How USO still hopes to help service members during a pandemic

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As the first few million COVID-19 vaccines start to circulate, it’s clear the nation still faces a tough winter. People who face hardships as part of daily life, like members of the armed services, have had extra challenges. Now the United Service Organizations have received a $3 million grant from the Lilly Endowment to support its Combat COVID-19 initiative. USO president, J. D. Crouch II joined the Federal Drive with Tom Temin for more details.

Interview transcript:

Tom Temin: Dr. Crouch, good to have you on.

J.D. Crouch II: Oh, it’s great to be here. Thanks, Tom.

Tom Temin: Tell us more about the Combat COVID-19 Initiative.

J.D. Crouch II: Well, you know, in in March, obviously, we had to completely pivot our services to troops and families. And what the country is going through right now is they’re experiencing a little bit of what our service members often experience all the time, kind of that feeling of separation, isolation. But for a lot of them, it’s even worse. They put in, you know, we were – by I would say a month in we were servicing quarantined troops in Afghanistan, and elsewhere, all across the world. And so this is a different environment for them that they have to operate in. Oftentimes, they’re separated from troops and families. I’ll give you an anecdote: We had a young service member who was on the – he was going to the flight to come home, to see the birth of his first child, and he got stopped, and he could not go because of COVID. He got stuck in Iraq, but we put him, through our services we put him in the delivery room with his wife, and he was there for the birth of his child, at least virtually, right? So a lot of what we’ve been doing is to support those kinds of efforts.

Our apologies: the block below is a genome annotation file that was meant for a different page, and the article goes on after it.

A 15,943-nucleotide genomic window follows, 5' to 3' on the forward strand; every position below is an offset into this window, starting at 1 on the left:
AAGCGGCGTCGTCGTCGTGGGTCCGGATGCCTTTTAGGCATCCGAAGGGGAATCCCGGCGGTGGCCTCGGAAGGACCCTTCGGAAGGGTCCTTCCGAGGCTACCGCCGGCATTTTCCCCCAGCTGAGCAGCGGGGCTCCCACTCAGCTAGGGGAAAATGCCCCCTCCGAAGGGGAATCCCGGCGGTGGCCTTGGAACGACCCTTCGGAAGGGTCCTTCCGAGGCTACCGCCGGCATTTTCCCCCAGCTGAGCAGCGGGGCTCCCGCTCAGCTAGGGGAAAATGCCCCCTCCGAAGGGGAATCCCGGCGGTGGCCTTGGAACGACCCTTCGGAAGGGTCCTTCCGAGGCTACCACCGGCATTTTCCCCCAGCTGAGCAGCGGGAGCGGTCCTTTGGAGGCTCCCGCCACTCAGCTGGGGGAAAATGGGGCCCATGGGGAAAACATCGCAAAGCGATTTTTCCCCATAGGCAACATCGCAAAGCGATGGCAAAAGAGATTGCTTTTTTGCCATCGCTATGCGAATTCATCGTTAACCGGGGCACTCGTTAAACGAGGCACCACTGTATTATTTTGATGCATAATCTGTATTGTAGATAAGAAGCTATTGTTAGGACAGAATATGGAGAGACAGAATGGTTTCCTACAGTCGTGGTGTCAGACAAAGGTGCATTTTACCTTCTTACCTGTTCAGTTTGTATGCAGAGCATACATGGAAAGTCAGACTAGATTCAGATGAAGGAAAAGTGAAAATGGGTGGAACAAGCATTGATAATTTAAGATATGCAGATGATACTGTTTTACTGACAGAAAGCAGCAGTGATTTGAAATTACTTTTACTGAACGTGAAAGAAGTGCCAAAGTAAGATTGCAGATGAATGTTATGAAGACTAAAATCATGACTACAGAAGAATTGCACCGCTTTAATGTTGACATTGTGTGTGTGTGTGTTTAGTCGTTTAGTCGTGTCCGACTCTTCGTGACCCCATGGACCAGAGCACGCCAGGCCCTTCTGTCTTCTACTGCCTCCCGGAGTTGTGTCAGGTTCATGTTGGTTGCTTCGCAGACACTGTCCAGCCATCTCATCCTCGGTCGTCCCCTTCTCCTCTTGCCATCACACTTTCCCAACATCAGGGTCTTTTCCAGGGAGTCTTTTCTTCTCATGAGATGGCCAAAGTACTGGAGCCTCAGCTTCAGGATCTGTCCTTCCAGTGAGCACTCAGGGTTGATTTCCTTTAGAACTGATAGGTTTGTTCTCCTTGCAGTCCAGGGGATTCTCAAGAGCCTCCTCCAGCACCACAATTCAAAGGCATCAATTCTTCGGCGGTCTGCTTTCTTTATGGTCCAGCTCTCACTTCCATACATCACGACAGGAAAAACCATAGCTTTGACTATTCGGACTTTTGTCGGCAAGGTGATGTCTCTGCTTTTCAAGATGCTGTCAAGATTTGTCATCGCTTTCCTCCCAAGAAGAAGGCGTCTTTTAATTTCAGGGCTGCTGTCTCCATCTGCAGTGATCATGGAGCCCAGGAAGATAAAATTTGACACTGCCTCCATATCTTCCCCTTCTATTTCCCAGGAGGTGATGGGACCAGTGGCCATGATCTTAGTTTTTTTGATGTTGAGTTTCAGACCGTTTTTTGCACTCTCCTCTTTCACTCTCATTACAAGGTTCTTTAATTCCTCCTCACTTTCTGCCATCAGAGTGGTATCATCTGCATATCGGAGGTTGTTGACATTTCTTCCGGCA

Tom Temin: Yeah, so might have been the first child born on a Zoom meeting so far as we can tell.

J.D. Crouch II: So far as we could tell.

Tom Temin: So the initiative then brings technology to people and what else does it do for them?

J.D. Crouch II: Right, so what Combat COVID is around is looking at what are the particular stresses and strains on military and the military family? And how can we reduce those, in some cases, if they’re deployed service members, it’s providing the kinds of let’s say holiday packaging or holiday gifts, things like that to make them feel connected back to home. But in many cases, it’s things like doing drop off meals for families. You know, all the times they’re isolated, doing virtual military programming. Earlier this year, we had Martha Stewart, on TV – on video, YouTube with 23,000 military families, baking cookies. And that may sound like a small thing, but it was a big thing for them because they were isolated. They couldn’t even play with their own military families near them. So to be able to kind of connect the community through virtual programming, drop-off programming – one of the things we’re doing is putting together activity boxes for families who can’t get out. Normally, they would have come into our centers, Tom, and done these activities. But those were all closed because of COVID. So our strategy is to go to them.